Turning Truck Transportation into a Reliable Customer Advantage
Posted on December 1, 2022
“Good morning Mike, where is the 5:00 am load we were expecting?” asks the first shift supervisor.
Mike replies, “I’m not sure. I will call the supplier to see what is going on and get back to you.”
This is one of the frustrating scenarios that purchasing personnel, sales people, and operations teams have been dealing with since the pandemic began two years ago.
Trucking, imported containers, and rail transportation form the backbone of our economy and are responsible for moving the vast majority of cargo in the United States. While ocean freight and rail are responsible for the heavy lifting, the importance of local and long haul trucking cannot be overstated. This is the mode of transportation that brings the inputs and finished products directly to the customer. Unfortunately, the business of trucking has also experienced the most turmoil over the last few years.
A troubling shortage
By now, if you haven’t been living under a rock, everyone knows there is a severe truck driver shortage in our country. The median age of a truck driver in North America is over 58 years old. There are very few youthful replacements because it seems that the Millennial and Gen Z generations just aren’t interested in the truck driver career path.
While the pay for truck drivers has never been higher, the industry is having a very difficult time convincing the younger generations to spend long hours on the road and frequent nights in a sleeper cab. Every year as more truck drivers retire, the driver shortage gets worse. At one point over the summer of 2021, each truck could pick from 82 loads on average that needed to ship. As a result, freight prices were soaring to never before seen levels.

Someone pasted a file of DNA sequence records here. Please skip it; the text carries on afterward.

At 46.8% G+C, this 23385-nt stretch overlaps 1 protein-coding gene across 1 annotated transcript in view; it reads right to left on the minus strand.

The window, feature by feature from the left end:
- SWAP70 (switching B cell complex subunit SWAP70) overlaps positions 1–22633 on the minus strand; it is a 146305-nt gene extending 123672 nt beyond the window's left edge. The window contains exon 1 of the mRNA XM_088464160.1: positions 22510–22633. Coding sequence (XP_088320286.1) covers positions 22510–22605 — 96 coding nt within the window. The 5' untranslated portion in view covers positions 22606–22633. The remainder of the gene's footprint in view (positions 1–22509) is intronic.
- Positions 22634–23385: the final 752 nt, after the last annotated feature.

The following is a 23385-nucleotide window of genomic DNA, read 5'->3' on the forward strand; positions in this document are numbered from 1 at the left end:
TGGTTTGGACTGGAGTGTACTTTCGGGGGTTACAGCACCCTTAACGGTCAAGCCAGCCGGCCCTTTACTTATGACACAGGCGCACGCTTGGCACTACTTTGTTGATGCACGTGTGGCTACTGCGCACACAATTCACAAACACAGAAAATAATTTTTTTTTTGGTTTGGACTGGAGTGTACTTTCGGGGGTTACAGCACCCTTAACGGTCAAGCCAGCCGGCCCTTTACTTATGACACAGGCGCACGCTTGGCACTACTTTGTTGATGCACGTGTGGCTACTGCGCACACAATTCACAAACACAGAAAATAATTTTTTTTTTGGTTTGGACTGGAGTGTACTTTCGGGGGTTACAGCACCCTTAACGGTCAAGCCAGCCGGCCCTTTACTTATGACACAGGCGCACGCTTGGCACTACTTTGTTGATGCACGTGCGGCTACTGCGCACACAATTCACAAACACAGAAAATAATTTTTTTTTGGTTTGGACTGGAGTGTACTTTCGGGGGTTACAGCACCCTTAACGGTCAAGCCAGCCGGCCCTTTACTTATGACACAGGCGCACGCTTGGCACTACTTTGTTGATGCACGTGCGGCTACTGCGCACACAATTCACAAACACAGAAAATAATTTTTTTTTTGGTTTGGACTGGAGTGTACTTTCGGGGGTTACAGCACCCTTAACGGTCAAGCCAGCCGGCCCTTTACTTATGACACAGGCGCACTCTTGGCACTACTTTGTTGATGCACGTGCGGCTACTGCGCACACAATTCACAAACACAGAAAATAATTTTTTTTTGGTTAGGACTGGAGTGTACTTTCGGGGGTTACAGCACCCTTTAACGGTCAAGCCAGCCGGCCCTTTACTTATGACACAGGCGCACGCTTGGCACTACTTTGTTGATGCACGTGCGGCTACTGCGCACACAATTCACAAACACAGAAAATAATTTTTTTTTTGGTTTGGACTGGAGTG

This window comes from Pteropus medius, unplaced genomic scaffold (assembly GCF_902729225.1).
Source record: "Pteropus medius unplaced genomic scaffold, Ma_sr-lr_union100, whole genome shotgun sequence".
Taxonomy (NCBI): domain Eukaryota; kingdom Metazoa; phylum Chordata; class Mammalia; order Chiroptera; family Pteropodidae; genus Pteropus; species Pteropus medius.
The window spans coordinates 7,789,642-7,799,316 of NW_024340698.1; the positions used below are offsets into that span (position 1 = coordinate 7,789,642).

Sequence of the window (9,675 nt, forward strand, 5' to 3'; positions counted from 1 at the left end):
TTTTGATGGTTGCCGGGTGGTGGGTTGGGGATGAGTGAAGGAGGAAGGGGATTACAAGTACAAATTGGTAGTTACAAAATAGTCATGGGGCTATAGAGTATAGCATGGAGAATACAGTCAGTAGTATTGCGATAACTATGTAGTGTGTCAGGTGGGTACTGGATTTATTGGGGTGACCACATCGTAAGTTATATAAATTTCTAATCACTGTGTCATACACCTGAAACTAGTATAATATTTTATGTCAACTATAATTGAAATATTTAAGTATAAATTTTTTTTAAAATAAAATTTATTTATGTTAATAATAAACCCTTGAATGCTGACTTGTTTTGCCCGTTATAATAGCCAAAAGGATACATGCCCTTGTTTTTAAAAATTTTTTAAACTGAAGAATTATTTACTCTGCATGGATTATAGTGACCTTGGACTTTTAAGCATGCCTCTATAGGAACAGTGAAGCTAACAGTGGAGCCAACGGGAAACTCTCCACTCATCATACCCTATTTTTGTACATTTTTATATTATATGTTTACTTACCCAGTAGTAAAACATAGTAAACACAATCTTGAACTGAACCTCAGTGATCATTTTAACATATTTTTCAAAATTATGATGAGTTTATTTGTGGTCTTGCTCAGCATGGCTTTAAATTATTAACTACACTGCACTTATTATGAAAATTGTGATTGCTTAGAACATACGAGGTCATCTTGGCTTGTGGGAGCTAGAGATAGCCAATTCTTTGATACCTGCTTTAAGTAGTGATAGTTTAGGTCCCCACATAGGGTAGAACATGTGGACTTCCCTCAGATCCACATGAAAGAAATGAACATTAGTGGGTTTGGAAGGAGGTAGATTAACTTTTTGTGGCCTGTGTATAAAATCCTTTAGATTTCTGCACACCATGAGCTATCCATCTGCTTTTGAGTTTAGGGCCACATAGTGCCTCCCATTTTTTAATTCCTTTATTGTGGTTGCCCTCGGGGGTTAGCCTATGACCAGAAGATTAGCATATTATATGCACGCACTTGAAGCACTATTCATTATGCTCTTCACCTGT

For shippers, it has been extremely difficult to get freight picked up. As 2022 begins to draw to a close, the industry is off from its all-time highs yet still a very long way from 2019 levels. The driver shortage appears to be structural even if overall demand has cooled down somewhat.
A.G. Layne finds a solution for the long haul
Looking to make sure our A.G. Layne customers continued to receive the best delivery service, my brother Kyle and I decided that throughout the trucking madness, we would hire as many drivers as we could to become full time A.G. Layne employees. The freight quotes we were getting back were impossibly high, and even if one was willing to pay the price, booking the load and lead times were still uncertain.
We bought a few trucks and hired several drivers to establish an A.G. Layne long hauling business. That decision has proven to be wise. Owning the trucks has been critical in helping our facilities to stay fully supplied throughout the chaos of the last few years while also allowing us to keep customers in full stock of the materials upon which they depend.
Establishing a full-time A.G. Layne long haul service highlights our team’s commitment to keeping customers fully supplied with on-time deliveries at a great price.
—Mike Lee, President/CEO
—Kyle Lee, Vice President, Sales and Marketing